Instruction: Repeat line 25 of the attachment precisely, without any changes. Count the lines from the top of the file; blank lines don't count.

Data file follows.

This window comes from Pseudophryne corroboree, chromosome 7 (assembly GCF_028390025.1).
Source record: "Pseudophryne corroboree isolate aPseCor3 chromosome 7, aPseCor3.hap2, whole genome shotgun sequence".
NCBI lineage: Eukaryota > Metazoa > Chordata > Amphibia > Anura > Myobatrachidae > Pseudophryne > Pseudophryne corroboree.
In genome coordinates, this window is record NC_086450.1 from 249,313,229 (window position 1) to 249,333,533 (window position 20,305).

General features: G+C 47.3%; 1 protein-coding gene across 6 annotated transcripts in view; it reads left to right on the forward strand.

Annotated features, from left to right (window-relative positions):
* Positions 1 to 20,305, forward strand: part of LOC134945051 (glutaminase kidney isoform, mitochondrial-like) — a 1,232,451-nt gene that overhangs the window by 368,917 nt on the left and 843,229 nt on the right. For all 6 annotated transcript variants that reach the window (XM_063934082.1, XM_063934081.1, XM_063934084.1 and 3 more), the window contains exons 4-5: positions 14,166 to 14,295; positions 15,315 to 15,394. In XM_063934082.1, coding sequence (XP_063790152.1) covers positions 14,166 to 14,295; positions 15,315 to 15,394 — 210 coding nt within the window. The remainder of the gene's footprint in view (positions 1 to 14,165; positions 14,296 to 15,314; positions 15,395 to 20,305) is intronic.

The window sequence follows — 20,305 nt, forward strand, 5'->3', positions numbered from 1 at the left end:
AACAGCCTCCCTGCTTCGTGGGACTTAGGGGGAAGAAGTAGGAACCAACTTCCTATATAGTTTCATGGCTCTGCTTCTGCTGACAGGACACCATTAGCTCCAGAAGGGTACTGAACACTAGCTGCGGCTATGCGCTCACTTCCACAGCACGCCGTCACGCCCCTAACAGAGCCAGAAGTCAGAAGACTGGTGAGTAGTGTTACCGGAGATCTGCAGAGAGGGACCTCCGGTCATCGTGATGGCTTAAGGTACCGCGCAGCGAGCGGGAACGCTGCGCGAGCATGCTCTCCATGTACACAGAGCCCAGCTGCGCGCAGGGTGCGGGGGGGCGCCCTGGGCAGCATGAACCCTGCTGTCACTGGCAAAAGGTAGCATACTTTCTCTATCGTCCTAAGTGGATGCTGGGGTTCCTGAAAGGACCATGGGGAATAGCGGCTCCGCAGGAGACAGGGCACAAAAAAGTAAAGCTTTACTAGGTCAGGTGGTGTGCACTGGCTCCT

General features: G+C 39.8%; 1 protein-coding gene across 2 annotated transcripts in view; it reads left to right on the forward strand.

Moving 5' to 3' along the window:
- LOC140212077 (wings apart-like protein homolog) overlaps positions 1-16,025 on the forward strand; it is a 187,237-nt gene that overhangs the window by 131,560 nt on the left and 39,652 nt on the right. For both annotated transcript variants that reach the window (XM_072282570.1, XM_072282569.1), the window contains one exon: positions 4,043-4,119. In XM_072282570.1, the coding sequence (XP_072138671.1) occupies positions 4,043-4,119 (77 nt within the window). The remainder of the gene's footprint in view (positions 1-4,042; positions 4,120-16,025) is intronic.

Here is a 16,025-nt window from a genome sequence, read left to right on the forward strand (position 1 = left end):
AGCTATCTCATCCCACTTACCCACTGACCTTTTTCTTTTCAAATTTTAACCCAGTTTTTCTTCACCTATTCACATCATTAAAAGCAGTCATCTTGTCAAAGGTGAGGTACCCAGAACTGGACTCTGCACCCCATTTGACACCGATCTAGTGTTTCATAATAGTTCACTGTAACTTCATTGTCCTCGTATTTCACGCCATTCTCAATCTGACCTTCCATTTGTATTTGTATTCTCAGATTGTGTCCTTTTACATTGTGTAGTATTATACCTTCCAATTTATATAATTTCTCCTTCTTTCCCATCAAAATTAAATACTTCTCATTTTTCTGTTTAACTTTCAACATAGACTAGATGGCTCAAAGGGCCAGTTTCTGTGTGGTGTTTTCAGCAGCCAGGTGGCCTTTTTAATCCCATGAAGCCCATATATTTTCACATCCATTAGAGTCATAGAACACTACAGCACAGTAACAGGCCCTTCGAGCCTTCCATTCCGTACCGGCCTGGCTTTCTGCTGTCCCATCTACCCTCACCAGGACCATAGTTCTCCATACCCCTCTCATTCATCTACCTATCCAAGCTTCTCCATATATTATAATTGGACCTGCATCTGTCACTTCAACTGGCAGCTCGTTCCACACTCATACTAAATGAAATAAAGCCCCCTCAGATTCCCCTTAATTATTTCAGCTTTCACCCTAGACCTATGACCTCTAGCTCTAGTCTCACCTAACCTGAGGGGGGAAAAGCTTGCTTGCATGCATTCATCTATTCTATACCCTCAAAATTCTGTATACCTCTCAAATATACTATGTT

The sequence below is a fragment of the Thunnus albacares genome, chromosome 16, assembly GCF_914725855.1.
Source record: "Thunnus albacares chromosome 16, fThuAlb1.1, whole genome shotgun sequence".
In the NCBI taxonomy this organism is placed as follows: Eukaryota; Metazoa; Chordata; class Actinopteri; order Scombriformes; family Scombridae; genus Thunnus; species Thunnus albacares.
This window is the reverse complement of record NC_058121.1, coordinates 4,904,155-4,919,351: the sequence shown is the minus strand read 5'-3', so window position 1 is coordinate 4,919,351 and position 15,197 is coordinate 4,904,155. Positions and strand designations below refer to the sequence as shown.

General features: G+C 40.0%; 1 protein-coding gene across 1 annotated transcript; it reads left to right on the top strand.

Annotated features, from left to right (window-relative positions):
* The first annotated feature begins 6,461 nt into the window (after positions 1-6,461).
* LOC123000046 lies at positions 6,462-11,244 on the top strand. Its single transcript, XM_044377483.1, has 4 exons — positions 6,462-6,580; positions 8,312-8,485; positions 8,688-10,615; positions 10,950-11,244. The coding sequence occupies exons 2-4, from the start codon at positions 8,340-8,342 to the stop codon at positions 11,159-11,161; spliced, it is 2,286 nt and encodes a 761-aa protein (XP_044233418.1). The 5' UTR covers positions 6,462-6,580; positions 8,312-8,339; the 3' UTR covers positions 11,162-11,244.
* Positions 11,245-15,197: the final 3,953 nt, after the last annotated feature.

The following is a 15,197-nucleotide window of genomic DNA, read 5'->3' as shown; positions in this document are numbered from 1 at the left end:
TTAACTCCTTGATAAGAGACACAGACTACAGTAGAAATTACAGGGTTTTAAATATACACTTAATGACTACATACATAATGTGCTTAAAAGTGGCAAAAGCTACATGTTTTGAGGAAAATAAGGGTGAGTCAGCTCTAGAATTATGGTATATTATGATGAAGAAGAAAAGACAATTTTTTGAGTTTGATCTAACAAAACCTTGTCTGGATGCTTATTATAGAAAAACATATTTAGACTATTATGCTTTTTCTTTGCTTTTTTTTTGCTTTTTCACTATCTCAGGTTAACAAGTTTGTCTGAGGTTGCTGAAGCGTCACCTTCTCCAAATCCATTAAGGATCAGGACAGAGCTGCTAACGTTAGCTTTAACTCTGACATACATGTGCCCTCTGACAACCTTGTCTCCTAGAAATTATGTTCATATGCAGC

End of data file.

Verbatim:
TTAACTCCTTGATAAGAGACACAGACTACAGTAGAAATTACAGGGTTTTAAATATACACTTAATGACTACATACATAATGTGCTTAAAAGTGGCAAAAGCTACATGTTTTGAGGAAAATAAGGGTGAGTCAGCTCTAGAATTATGGTATATTATGATGAAGAAGAAAAGACAATTTTTTGAGTTTGATCTAACAAAACCTTGTCTGGATGCTTATTATAGAAAAACATATTTAGACTATTATGCTTTTTCTTTGCTTTTTTTTTGCTTTTTCACTATCTCAGGTTAACAAGTTTGTCTGAGGTTGCTGAAGCGTCACCTTCTCCAAATCCATTAAGGATCAGGACAGAGCTGCTAACGTTAGCTTTAACTCTGACATACATGTGCCCTCTGACAACCTTGTCTCCTAGAAATTATGTTCATATGCAGC